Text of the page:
Looking For Lori
Kevin “Casey Nova” Nortness has been rocking in the Portland music community since Two Louies began its run twenty-three years ago. First, with his preeminent New Wave rock band, Casey Nova, Casey gigged regularly at clubs such as Long Goodbye and La Bamba, on bills with bands such as the Malchicks, the Odds and the Untouchables. Later, with the Cool Rays (in which TL’s own Dennis Jones played bass), Casey toured the North America and Japan extensively, becoming something of a sensation in the orient.
After that, it was the first incarnation of the Illustrations, the Shivers, the Paramours, before the re-formed Illustrations (with original member, drummer Brian Bickley and ex-Paramours lead guitarist Matthew Flier) in 1997.
Besides his talents as a musician and performer, Casey’s forte has always been his unerring ability to construct consistently good, occasionally brilliant, pop songs. It is distinctly possible that Casey may have squandered opportunities that his abilities might have afforded him stateside, by concentrating so much time and energy on his exploits ceaseless touring. Whatever the case, Casey Nova has never gotten the recognition he has always deserved- on a local level, if not on a much larger scale.
Because it’s a cinch that Casey and the Illustrations are a “national” act. The band members sound as if they have been playing together a long time (in a good way). Their songs sound familiar, but not imitative. It’s just solid, well-written, well-played pop music of a very high order.
The subject matter and tenor of the ten songs (and one extra “secret track”) presented on this outing are similar in context and presentation to the work of Neil Finn and Crowded House. These are mostly songs of love: lost and otherwise- unattained, unfulfilled, unrequited. These are eloquently anguished songs, with supple melodies that fit the lyrics like fine leather gloves. This album , these songs, are the obvious work of seasoned professionals.
The album begins with “5:55,” a song decorated by acoustic and electric 12-string guitars, as Casey’s warbling boyish tenor, reminiscent slightly of early Paul McCartney, presents the lyric, “It’s 5:55 now, so you ought to hate me/There is no reason, but maybe I’ll think of one,” over a pretty melody. With Brickley’s heartbeat kickdrum and Nova and Flier’s sludgy guitars, “Chocolate Heart” sounds like its subject matter.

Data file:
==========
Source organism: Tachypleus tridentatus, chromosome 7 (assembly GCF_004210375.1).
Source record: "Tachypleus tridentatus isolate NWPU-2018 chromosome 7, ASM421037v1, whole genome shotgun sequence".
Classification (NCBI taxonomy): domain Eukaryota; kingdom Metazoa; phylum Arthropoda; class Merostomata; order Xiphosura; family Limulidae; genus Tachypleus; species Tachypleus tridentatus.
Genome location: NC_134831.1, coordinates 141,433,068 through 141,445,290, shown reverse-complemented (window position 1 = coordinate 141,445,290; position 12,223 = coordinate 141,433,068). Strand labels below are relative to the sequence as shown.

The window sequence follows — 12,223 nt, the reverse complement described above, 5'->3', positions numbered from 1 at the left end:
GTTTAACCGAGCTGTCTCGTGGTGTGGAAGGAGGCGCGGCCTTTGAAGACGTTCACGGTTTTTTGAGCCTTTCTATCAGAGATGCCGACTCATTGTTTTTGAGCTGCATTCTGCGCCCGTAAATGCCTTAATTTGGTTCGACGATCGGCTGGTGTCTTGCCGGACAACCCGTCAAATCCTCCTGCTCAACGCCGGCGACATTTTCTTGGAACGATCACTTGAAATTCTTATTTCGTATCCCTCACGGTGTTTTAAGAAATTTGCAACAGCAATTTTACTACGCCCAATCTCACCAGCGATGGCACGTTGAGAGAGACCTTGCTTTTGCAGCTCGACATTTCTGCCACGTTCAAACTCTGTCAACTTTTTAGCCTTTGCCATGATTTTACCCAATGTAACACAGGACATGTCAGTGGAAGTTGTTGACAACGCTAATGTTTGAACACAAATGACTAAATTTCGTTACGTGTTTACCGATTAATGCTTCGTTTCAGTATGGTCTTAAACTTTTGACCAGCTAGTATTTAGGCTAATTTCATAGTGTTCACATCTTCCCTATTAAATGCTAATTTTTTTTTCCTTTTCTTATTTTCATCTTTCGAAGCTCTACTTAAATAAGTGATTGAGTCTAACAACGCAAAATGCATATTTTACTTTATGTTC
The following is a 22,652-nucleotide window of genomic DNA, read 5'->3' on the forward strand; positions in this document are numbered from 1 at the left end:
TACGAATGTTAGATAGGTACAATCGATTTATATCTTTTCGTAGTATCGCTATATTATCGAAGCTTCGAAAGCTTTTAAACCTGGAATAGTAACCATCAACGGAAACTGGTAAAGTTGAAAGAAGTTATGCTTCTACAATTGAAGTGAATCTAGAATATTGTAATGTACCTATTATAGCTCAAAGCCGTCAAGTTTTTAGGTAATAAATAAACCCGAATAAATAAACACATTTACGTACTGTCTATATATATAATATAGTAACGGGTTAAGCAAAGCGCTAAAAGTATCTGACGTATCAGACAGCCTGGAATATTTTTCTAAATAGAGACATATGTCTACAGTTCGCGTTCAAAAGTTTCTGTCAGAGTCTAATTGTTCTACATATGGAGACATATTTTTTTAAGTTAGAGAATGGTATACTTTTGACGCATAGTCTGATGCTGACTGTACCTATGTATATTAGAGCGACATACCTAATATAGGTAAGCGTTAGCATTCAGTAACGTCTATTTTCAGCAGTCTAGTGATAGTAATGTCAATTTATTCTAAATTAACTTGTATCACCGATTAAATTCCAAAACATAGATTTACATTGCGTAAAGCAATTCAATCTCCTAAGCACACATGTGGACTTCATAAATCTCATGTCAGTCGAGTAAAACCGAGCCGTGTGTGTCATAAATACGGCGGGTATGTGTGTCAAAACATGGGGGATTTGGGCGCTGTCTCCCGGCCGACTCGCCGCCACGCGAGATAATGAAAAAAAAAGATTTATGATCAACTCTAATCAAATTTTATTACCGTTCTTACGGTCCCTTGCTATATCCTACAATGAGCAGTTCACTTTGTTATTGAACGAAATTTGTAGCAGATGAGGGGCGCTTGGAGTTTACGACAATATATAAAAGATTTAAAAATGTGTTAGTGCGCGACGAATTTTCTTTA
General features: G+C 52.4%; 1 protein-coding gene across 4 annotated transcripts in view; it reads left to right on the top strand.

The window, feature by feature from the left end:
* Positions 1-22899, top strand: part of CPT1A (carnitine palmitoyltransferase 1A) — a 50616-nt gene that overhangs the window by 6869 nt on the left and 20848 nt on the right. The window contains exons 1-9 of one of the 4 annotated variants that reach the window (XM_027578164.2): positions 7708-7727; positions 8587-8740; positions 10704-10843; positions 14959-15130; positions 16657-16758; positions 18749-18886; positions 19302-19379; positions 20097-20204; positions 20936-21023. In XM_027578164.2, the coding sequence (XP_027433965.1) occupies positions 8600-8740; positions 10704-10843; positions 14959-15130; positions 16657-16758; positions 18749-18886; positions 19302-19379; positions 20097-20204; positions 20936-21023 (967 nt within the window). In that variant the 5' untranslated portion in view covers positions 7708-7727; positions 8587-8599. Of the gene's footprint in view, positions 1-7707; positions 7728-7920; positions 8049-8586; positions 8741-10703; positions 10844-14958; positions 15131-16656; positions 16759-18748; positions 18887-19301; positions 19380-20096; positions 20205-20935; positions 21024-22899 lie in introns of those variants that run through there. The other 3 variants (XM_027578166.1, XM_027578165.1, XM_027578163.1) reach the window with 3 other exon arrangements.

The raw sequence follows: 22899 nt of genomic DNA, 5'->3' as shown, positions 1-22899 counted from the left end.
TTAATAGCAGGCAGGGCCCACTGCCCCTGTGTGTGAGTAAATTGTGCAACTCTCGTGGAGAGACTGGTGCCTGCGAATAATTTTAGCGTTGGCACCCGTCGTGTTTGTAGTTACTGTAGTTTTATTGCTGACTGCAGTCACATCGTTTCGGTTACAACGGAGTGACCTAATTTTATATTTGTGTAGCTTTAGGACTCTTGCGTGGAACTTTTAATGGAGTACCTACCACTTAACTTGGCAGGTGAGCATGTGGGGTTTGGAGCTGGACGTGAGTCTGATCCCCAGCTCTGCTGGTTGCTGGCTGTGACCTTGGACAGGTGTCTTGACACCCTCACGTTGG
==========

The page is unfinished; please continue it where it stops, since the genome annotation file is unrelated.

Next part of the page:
The title track, rife with Flier’s moody guitar accompaniment, is an elegant paean to a dying love affair. Nova’s tremulously brittle voice breaks, like antique glass, into broken shards. “Fling” is a piquant, uptempo ballad, with tight, two-part vocal harmonies, calling to mind the work of the Rembrandts. Nice. “The Palace (Maria)” combines Neil Finn-ish song structure with Brian Wilson-like harmonies in the chorus. Flier’s chortling electric piano arpeggios give the song a bouncy momentum.
Brickley’s “The Queen” calls to mind Ray Davies or Karl Wallinger of World Party, while embellishing a tale of a man’s self-deprecating supplication to the whims of a beautiful woman. Lovely guitar phrases and delicate touches of piano, organ and even a cello part, color “Hattie, Maggie Says,” a gracefully exquisite number, about fleeting encounters. “I won’t stop to mention that by the way Hattie, Maggie says you’ve got a pretty name/I know if I did you would have guessed that you are my obsession/But Hattie, Maggie says that’s OK/ Since you don’t even notice me.” If nothing else, the song is direct.
“Bad Film” recalls Dwight Twilley from the ‘70s and the Fixx from the ‘80s. Toby Johnson’s sprightly bassline, coupled with Nova and Flier’s chunky guitar riffs, drive the song with a bouyant undercurrent. Descending to a darker instrumental region, “Down The Beam” recalls some of the Cars’ more vibrant work, with Casey’s lead vocal echoing that of Benjamin Orr. Intricate lead and backup vocals elevate this song above the ordinary.
Strains of accordion ripple through “Green Leather,” a simple song with familiar Novan themes: “I wrote you whatever thoughts crossed my mind/You called me neurotic/Guess you read the truth between the lines/When I told you about the weather/And how I love your green leather/Maybe four letters failed to arrive/But you got the fifth one/That message of surrender and goodbye.”
The hidden final track “Faster Police” (?) is practically two songs in one, with metal-tinged edges poking through the first portion while soft, acoustic guitar backing supports the latter section.